My workmate, Carolyne, is playing Bob Marley’s music in the office. It’s 12:57pm. She says she’s bringing some cheer in this place. “You all are all quiet and it feels dull. I need to bring some energy in here,” she says. I want to ask if weed will be part of this creation of cheer event but… You can’t say such words in office. You can’t think about stuff like that at the workplace. Weed? What’s wrong with you? Do you think this is Canada or South Africa or that country you’re thinking about?
I hold my tongue before my lips let out anything silly. Since it’s lunch break, we can simply relish in the reggae beats of the legendary Marley with no smoke from the sacred herb wafting from office.
I work at an office that sits on Katonga road, a 250 meter stretch that connects Sezibwa road to Shimoni road. It’s the horizontal line that crosses the two vertical lines to make the letter H. The vertical line to the right is Sezibwa and the one to the left is Shimoni. Katonga road is a lazy lane by day. Lifeless and stale. It stays there like an abandoned old house with spiders building their webs on its walls and ceiling. Boda boda guys park their bikes under the tree shade by the side of this road. They take naps here like it’s a napping pod. Nothing bothers the people that hang out a long this road.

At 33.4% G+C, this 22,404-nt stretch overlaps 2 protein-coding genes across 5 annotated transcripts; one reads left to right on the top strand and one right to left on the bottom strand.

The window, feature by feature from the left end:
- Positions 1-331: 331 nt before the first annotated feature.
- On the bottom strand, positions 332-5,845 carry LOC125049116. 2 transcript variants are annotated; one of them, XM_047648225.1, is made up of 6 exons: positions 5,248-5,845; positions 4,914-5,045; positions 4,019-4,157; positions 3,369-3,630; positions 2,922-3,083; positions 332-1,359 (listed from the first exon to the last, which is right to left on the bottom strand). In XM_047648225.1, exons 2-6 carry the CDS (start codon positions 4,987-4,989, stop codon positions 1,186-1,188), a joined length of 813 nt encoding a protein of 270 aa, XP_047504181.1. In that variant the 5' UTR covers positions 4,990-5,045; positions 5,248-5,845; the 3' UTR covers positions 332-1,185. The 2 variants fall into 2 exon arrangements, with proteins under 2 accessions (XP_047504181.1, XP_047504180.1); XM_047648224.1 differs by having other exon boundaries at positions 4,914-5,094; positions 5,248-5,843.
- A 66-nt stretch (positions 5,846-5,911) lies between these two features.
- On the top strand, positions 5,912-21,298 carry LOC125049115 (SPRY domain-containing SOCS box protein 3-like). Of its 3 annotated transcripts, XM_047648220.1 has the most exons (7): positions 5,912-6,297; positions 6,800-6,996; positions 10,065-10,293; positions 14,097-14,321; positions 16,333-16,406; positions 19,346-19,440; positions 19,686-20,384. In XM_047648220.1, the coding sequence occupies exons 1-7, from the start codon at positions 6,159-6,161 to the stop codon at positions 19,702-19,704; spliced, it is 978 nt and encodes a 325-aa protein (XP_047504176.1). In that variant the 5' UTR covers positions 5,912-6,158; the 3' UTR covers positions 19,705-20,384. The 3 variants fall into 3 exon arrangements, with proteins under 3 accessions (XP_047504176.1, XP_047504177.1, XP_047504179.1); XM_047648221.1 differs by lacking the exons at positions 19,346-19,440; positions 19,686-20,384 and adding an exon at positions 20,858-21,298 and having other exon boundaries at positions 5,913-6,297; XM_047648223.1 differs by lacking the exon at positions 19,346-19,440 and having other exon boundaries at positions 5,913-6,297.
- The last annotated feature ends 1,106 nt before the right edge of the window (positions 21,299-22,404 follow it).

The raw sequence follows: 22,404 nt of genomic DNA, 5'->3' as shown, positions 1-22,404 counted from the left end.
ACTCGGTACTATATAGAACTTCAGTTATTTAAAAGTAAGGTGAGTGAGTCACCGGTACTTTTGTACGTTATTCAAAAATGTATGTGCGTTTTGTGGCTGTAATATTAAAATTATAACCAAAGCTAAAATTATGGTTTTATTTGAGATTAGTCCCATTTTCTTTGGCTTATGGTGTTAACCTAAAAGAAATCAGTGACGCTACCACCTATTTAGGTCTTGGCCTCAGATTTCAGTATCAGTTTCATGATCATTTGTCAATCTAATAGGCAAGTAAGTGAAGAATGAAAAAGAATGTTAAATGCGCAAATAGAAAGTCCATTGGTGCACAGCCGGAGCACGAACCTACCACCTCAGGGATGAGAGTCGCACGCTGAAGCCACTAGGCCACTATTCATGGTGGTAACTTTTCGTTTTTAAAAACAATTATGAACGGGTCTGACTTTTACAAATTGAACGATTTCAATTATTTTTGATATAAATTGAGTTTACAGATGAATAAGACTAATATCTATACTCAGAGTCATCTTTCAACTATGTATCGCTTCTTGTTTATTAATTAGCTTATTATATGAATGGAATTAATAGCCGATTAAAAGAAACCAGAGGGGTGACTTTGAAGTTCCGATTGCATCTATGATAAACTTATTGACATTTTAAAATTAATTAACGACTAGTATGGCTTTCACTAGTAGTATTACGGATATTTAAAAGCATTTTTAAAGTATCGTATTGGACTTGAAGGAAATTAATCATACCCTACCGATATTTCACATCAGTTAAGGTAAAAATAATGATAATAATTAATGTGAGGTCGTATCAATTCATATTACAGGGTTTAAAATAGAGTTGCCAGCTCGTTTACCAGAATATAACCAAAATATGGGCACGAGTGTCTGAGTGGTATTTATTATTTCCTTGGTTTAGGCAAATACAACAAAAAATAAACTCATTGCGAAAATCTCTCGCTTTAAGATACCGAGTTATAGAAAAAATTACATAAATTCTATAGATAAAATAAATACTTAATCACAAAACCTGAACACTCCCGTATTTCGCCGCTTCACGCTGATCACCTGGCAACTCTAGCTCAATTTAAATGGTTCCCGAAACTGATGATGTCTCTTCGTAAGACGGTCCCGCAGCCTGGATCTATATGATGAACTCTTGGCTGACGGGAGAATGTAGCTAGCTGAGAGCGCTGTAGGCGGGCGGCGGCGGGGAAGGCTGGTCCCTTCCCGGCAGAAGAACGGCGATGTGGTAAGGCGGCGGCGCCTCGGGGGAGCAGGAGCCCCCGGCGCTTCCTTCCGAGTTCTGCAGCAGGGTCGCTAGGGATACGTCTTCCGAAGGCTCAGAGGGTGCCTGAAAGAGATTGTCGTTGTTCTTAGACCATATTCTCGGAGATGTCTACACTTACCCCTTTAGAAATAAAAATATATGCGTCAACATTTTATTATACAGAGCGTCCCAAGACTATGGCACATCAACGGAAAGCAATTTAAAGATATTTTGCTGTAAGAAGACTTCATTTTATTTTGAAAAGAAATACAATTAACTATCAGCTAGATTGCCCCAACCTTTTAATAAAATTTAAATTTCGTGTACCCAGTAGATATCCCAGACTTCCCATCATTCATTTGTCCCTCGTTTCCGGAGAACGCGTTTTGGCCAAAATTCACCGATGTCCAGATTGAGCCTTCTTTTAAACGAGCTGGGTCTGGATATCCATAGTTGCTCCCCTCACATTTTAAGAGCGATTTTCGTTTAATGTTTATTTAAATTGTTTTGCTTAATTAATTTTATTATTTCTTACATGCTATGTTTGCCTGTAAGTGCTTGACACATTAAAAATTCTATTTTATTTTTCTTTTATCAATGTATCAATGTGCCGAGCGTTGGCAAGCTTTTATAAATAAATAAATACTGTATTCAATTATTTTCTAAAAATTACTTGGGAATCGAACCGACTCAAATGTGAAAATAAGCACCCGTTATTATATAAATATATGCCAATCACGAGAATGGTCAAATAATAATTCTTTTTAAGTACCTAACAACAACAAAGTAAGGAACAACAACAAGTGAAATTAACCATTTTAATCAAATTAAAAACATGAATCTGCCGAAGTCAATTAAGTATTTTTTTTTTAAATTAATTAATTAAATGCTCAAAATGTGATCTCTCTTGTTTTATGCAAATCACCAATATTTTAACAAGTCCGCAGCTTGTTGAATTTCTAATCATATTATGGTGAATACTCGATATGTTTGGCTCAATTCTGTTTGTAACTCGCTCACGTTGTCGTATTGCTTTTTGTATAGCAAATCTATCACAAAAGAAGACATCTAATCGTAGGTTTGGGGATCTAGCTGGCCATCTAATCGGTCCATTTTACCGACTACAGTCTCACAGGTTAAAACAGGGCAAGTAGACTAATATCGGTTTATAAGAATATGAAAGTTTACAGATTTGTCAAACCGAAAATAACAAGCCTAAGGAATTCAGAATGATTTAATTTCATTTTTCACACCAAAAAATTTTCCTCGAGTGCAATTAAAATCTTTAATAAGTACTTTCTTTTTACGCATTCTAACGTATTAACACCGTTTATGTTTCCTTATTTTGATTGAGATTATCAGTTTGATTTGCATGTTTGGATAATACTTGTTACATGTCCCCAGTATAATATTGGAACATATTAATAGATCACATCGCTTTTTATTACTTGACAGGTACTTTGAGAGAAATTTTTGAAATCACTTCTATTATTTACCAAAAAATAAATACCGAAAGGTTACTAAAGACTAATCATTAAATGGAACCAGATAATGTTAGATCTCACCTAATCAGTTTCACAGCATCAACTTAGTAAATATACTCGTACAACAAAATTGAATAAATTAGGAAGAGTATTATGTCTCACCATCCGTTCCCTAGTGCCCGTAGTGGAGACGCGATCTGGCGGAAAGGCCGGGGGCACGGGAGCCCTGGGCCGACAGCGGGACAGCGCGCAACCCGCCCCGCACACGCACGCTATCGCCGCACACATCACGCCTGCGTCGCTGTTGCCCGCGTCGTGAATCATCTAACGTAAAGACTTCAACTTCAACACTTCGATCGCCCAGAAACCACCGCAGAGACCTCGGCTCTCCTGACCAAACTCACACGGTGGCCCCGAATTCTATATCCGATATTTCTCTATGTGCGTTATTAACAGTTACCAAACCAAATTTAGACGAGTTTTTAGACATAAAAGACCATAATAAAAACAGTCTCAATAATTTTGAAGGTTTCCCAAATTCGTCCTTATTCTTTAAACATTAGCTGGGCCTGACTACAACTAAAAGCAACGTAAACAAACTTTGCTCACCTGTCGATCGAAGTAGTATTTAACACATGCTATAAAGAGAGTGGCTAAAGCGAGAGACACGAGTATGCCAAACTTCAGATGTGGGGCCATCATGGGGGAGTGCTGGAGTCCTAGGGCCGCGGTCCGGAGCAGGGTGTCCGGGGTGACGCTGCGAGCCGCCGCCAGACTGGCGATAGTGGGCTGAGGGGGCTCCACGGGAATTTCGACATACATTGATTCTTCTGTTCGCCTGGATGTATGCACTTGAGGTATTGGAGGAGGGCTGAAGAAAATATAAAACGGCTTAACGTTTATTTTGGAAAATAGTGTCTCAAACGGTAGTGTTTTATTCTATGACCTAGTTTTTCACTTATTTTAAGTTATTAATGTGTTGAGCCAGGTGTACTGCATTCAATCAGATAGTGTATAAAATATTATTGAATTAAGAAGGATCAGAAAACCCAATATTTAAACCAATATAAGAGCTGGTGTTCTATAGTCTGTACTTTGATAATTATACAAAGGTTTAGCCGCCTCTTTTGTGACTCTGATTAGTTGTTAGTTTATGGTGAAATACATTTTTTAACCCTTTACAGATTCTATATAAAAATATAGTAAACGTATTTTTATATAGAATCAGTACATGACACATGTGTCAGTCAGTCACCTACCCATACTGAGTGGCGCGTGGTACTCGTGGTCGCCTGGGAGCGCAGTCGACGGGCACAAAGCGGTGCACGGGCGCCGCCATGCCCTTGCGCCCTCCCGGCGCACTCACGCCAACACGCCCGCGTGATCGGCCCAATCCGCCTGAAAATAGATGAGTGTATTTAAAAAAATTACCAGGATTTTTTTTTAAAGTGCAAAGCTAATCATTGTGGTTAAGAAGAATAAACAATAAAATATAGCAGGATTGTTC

There’s no hooting and no shouting here. Protestors never get to this side of town. The pathway stands alone. The patches of potholes are conspicuous. It’s a serene route. The only time there was trouble here was a few years ago when one of the opposition political leaders had his office along this road. It’s not here anymore.
At both ends of the road are residential places or diplomatic offices of ambassadors. The high commissioners of South Sudan, Nigeria and Tanzania live around Katonga road. The Embassy of the United Arab Emirates sits to the left turn at the end this stretch. Driving schools bring their learners here to get the art of reversing. Morgen, Nachmitagg, Abend. There are always learners under instruction practicing their reversing skills.
Katonga road seems like an insignificant tract. But when the moon rises, it wakes up too. It becomes a business hub, a collection point for a trade that’s several millennia old. The ladies of the night take control of this stretch. It becomes their home, their stage, a POS machine. It becomes strategic. This is how this road gets its strategic night importance.